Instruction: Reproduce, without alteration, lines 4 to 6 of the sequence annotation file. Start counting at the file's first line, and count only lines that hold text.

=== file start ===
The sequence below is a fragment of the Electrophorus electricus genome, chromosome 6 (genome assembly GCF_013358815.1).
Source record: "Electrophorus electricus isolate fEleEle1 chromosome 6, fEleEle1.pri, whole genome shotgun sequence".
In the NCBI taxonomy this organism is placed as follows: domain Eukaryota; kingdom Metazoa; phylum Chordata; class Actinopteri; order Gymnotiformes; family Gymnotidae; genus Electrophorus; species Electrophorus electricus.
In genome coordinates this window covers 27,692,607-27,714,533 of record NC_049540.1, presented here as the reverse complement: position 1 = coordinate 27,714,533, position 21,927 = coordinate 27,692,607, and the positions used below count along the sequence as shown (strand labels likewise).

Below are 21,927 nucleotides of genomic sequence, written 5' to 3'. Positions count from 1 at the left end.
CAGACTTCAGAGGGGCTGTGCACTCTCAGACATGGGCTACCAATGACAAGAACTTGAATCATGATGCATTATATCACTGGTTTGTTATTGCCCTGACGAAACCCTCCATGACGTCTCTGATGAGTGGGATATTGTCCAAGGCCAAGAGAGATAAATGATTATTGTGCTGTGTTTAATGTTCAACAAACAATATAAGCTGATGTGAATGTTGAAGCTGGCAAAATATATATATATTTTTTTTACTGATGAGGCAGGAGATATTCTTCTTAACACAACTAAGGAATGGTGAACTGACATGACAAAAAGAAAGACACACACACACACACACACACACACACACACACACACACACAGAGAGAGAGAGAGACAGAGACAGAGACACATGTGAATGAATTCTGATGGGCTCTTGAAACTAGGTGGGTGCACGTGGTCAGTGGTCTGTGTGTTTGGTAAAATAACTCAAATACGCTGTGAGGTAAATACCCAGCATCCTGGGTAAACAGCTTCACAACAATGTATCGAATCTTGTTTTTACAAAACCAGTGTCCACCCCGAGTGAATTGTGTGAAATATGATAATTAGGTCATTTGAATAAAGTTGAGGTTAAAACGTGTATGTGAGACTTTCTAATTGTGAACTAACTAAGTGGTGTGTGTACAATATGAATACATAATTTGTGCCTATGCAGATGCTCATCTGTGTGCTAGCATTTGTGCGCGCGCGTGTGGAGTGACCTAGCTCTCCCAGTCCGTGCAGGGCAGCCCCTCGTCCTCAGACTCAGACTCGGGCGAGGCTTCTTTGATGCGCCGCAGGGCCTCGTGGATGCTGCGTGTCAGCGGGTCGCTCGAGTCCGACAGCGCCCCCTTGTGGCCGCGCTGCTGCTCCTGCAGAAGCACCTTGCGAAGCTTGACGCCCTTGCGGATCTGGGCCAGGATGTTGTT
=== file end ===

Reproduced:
In genome coordinates this window covers 27,692,607-27,714,533 of record NC_049540.1, presented here as the reverse complement: position 1 = coordinate 27,714,533, position 21,927 = coordinate 27,692,607, and the positions used below count along the sequence as shown (strand labels likewise).

Below are 21,927 nucleotides of genomic sequence, written 5' to 3'. Positions count from 1 at the left end.
CAGACTTCAGAGGGGCTGTGCACTCTCAGACATGGGCTACCAATGACAAGAACTTGAATCATGATGCATTATATCACTGGTTTGTTATTGCCCTGACGAAACCCTCCATGACGTCTCTGATGAGTGGGATATTGTCCAAGGCCAAGAGAGATAAATGATTATTGTGCTGTGTTTAATGTTCAACAAACAATATAAGCTGATGTGAATGTTGAAGCTGGCAAAATATATATATATTTTTTTTACTGATGAGGCAGGAGATATTCTTCTTAACACAACTAAGGAATGGTGAACTGACATGACAAAAAGAAAGACACACACACACACACACACACACACACACACACACACACACAGAGAGAGAGAGAGACAGAGACAGAGACACATGTGAATGAATTCTGATGGGCTCTTGAAACTAGGTGGGTGCACGTGGTCAGTGGTCTGTGTGTTTGGTAAAATAACTCAAATACGCTGTGAGGTAAATACCCAGCATCCTGGGTAAACAGCTTCACAACAATGTATCGAATCTTGTTTTTACAAAACCAGTGTCCACCCCGAGTGAATTGTGTGAAATATGATAATTAGGTCATTTGAATAAAGTTGAGGTTAAAACGTGTATGTGAGACTTTCTAATTGTGAACTAACTAAGTGGTGTGTGTACAATATGAATACATAATTTGTGCCTATGCAGATGCTCATCTGTGTGCTAGCATTTGTGCGCGCGCGTGTGGAGTGACCTAGCTCTCCCAGTCCGTGCAGGGCAGCCCCTCGTCCTCAGACTCAGACTCGGGCGAGGCTTCTTTGATGCGCCGCAGGGCCTCGTGGATGCTGCGTGTCAGCGGGTCGCTCGAGTCCGACAGCGCCCCCTTGTGGCCGCGCTGCTGCTCCTGCAGAAGCACCTTGCGAAGCTTGACGCCCTTGCGGATCTGGGCCAGGATGTTGTT